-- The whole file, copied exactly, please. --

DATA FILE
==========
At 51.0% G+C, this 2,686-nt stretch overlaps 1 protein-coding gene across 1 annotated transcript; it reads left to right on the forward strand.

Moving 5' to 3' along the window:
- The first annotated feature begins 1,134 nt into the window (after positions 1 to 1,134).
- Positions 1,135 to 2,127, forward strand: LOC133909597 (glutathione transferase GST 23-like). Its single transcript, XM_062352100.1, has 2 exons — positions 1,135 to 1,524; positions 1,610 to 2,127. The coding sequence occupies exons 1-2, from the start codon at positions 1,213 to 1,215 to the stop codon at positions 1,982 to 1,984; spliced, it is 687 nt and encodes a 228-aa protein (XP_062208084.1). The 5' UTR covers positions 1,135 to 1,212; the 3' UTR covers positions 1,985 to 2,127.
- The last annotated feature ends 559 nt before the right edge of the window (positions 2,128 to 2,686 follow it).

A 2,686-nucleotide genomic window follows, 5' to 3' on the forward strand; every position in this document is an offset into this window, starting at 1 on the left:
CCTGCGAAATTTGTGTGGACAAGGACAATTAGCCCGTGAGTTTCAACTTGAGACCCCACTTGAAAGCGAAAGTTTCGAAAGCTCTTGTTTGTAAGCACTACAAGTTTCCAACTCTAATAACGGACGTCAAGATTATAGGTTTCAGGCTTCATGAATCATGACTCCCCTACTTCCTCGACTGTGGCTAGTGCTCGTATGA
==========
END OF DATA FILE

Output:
At 51.0% G+C, this 2,686-nt stretch overlaps 1 protein-coding gene across 1 annotated transcript; it reads left to right on the forward strand.

Moving 5' to 3' along the window:
- The first annotated feature begins 1,134 nt into the window (after positions 1 to 1,134).
- Positions 1,135 to 2,127, forward strand: LOC133909597 (glutathione transferase GST 23-like). Its single transcript, XM_062352100.1, has 2 exons — positions 1,135 to 1,524; positions 1,610 to 2,127. The coding sequence occupies exons 1-2, from the start codon at positions 1,213 to 1,215 to the stop codon at positions 1,982 to 1,984; spliced, it is 687 nt and encodes a 228-aa protein (XP_062208084.1). The 5' UTR covers positions 1,135 to 1,212; the 3' UTR covers positions 1,985 to 2,127.
- The last annotated feature ends 559 nt before the right edge of the window (positions 2,128 to 2,686 follow it).

A 2,686-nucleotide genomic window follows, 5' to 3' on the forward strand; every position in this document is an offset into this window, starting at 1 on the left:
CCTGCGAAATTTGTGTGGACAAGGACAATTAGCCCGTGAGTTTCAACTTGAGACCCCACTTGAAAGCGAAAGTTTCGAAAGCTCTTGTTTGTAAGCACTACAAGTTTCCAACTCTAATAACGGACGTCAAGATTATAGGTTTCAGGCTTCATGAATCATGACTCCCCTACTTCCTCGACTGTGGCTAGTGCTCGTATGA